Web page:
Dijon Horseradish Sauce

I was just looking to create a sauce for roasted potatoes and broccoli to jazz them up a bit. Some kind of potato salad twist type thing.

I landed on a mustard based sauce since I had a fresh bottle of dijon. You know what they say, use what you have. That advice applies now more than ever, under current circumstances.

This is super easy to put together. Whisk together a few ingredients and you're all set. Keep those potatoes moist and delicious. A lighter, fresher variation on classic potato salad. And, of course, vegan.

Ingredients
2 tbls dijon mustard
2 tbls apple cider vinegar
2 tbls hot sauce
1 tbl horseradish
2 tsps salt
1 tsp garlic powder
2 tsps turmeric
2 tbls olive oil

Whisk together all ingredients except olive oil.

Drizzle in the oil while whisking until a nice emulsion is formed.

I created this for roasted potatoes and broccoli, but this sauce has endless possibilities. It's tangy, spicy and a little bit creamy. Go nuts with it!


Pea Protein Bread

So my brother was recently diagnosed with type 2 diabetes. He's gone low carb. Way low. He really misses things like pasta, potatoes and crackers.

I thought I'd try to create some kind of crunchy flatbread that was nearly no carb for him that was also plant based for me.

If I had sunflower seeds, I probably would've ground a 1/4 cup of those as well and added them to the mix, but I made due with the things I had on hand.

It's weird working a bread dough that doesn't have gluten. It never gets that familiar texture of regular bread dough. You kinda wind up with a soft, moist dough you can mold. It's similar to play dough. You cook it up and it becomes firmish. If you cook it more it gets kinda crunchy. Either way, it's sorta crumbly. It's a satisfying texture given the limitations and it has good flavor.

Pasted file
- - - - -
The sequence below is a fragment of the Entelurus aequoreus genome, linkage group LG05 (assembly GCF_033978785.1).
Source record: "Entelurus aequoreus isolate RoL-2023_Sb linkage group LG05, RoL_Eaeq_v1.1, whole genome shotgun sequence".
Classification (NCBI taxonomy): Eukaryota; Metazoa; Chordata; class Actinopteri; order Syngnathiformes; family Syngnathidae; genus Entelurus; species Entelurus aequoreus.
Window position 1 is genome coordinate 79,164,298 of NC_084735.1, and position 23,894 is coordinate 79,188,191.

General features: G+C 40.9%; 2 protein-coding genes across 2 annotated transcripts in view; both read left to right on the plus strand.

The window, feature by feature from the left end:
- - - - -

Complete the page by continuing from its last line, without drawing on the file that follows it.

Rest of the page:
I was actually surprised by how much I enjoyed it even though I'm very pro-carb. I ate the whole first batch on my own and had to make a new batch for him to try.

1 cup unflavored pea protein powder
1/2 cup nutritional yeast flakes
1/4 cup almond meal
2 tbls flax seed meal
1 tsp baking powder
3 tbls silken firm tofu (optional)
1/4 cup olive oil
3 tbls white balsamic vinegar
1 tbl garlic powder
1 tbl dry thyme
2 tsps crushed pepper flakes
2 tsps alleppo pepper flakes
2 1/2 tsps salt
1 tsp black pepper
water as needed

On my first go around I didn't use the tofu. This yielded a slightly crumblier bread. I figured some tofu might give a little more of that classic pull to the final product once it reached room temperature. I suspect that a firmer tofu would actually work a little better in that respect.

I didn't really measure my ingredients, but these are estimates of the amounts I used. I added the water very slowly until I had a dough that held together and could be shaped.

I pressed it flat on a greased baking sheet until it was fairly thin. About 1/4 inch thick. Then I baked it at 425 F until firm and golden.

You can do individaul rounds or one large.

Allow it to cool completely before attempting to move.

I find it improves as it rests. Several hours later it's much better than fresh from the oven. It also doesn't stale like regular bread. It pretty much stays the same over several days.